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Proc Natl Acad Sci U S A. 2008 Jul 1;105(26):9081-6. doi: 10.1073/pnas.0703452105. Epub 2008 Jun 25.

Mammalian-like features of sleep structure in zebra finches.

Author information

1
Sloan-Swartz Center for Theoretical Neurobiology, Computational Neurobiology Laboratory, and Howard Hughes Medical Institute, The Salk Institute for Biological Studies, La Jolla, CA 92037, USA. philip@salk.edu

Abstract

A suite of complex electroencephalographic patterns of sleep occurs in mammals. In sleeping zebra finches, we observed slow wave sleep (SWS), rapid eye movement (REM) sleep, an intermediate sleep (IS) stage commonly occurring in, but not limited to, transitions between other stages, and high amplitude transients reminiscent of K-complexes. SWS density decreased whereas REM density increased throughout the night, with late-night characterized by substantially more REM than SWS, and relatively long bouts of REM. Birds share many features of sleep in common with mammals, but this collective suite of characteristics had not been known in any one species outside of mammals. We hypothesize that shared, ancestral characteristics of sleep in amniotes evolved under selective pressures common to songbirds and mammals, resulting in convergent characteristics of sleep.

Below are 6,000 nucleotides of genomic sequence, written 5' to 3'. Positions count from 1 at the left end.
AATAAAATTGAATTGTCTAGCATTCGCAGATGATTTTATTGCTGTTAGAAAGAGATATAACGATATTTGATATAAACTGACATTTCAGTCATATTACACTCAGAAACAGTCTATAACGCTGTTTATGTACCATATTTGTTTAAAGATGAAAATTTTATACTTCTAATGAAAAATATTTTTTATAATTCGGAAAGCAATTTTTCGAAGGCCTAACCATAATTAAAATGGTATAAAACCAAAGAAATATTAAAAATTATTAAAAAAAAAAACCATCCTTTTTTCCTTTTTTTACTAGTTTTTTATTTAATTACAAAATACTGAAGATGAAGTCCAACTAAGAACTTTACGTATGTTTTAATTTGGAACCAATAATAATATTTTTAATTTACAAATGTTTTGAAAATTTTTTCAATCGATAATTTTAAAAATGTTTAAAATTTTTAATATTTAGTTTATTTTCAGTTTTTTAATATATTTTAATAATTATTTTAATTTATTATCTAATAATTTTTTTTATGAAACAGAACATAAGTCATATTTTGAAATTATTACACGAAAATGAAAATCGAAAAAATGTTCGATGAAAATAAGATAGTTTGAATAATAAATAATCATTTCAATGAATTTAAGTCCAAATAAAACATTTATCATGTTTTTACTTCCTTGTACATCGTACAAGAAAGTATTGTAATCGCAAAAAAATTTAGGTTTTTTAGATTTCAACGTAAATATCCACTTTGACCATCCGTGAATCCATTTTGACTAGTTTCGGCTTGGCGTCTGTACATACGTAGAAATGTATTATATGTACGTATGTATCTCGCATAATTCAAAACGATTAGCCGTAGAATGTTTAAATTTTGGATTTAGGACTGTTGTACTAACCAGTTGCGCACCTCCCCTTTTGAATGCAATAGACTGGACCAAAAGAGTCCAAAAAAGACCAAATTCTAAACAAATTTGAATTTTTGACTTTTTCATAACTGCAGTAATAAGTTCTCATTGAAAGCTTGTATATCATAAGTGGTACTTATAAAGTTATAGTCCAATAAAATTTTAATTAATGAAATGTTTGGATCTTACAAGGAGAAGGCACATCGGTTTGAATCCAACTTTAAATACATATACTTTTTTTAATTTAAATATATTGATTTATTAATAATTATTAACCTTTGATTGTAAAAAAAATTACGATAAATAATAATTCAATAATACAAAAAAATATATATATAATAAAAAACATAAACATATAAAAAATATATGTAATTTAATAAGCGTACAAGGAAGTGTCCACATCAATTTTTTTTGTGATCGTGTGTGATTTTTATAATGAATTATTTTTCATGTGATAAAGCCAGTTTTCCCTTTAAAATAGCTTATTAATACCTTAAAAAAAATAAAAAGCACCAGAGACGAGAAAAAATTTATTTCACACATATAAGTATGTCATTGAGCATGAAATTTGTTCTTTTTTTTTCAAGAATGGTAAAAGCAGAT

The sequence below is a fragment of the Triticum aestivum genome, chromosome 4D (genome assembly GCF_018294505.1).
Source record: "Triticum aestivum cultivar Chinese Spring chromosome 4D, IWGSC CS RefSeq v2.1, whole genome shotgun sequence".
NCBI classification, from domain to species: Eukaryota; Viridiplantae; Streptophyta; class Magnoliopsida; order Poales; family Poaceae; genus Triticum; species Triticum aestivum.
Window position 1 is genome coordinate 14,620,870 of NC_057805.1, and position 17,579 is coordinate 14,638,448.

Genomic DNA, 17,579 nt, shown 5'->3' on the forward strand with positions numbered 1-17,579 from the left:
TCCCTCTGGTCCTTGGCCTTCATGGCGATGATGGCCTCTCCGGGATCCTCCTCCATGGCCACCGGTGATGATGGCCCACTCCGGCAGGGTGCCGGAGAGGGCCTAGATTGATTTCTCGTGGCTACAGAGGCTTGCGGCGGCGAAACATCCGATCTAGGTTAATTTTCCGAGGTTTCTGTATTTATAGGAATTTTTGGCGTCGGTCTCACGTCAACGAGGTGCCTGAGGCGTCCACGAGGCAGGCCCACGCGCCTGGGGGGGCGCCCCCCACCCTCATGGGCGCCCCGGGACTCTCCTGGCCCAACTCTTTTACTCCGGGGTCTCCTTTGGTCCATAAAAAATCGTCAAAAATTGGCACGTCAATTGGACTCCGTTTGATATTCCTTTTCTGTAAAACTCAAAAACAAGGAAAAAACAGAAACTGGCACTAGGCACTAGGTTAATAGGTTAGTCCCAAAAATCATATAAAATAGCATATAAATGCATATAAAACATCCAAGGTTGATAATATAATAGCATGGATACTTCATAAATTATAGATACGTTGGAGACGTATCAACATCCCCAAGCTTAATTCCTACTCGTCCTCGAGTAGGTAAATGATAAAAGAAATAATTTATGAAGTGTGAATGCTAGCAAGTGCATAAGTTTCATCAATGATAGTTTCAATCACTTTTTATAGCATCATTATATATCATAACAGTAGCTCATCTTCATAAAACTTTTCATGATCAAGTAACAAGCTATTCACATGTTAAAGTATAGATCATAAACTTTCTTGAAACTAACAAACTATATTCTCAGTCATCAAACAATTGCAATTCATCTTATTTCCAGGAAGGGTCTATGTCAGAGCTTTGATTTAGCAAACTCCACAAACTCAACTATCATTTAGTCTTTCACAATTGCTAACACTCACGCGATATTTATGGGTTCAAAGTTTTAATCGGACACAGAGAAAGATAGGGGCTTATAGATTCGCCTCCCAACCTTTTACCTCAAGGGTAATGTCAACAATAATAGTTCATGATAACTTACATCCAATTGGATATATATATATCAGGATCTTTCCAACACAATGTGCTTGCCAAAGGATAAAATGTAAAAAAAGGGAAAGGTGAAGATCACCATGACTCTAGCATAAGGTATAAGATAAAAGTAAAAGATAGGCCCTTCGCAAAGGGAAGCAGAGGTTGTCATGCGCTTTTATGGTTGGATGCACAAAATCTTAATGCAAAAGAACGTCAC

PMID:
18579776
PMCID:
PMC2440357
DOI:
10.1073/pnas.0703452105
[Indexed for MEDLINE]
Free PMC Article

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